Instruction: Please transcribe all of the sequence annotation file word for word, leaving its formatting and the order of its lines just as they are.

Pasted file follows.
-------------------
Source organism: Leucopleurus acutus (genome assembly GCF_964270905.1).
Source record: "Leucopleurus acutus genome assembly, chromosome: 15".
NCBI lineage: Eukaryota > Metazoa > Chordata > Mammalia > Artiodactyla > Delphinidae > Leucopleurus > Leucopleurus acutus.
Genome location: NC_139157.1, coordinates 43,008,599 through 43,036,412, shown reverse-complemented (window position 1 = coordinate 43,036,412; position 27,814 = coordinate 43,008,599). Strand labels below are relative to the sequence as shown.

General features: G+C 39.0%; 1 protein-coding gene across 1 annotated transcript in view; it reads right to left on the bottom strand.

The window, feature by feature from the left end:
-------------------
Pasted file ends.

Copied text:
Source organism: Leucopleurus acutus (genome assembly GCF_964270905.1).
Source record: "Leucopleurus acutus genome assembly, chromosome: 15".
NCBI lineage: Eukaryota > Metazoa > Chordata > Mammalia > Artiodactyla > Delphinidae > Leucopleurus > Leucopleurus acutus.
Genome location: NC_139157.1, coordinates 43,008,599 through 43,036,412, shown reverse-complemented (window position 1 = coordinate 43,036,412; position 27,814 = coordinate 43,008,599). Strand labels below are relative to the sequence as shown.

General features: G+C 39.0%; 1 protein-coding gene across 1 annotated transcript in view; it reads right to left on the bottom strand.

The window, feature by feature from the left end: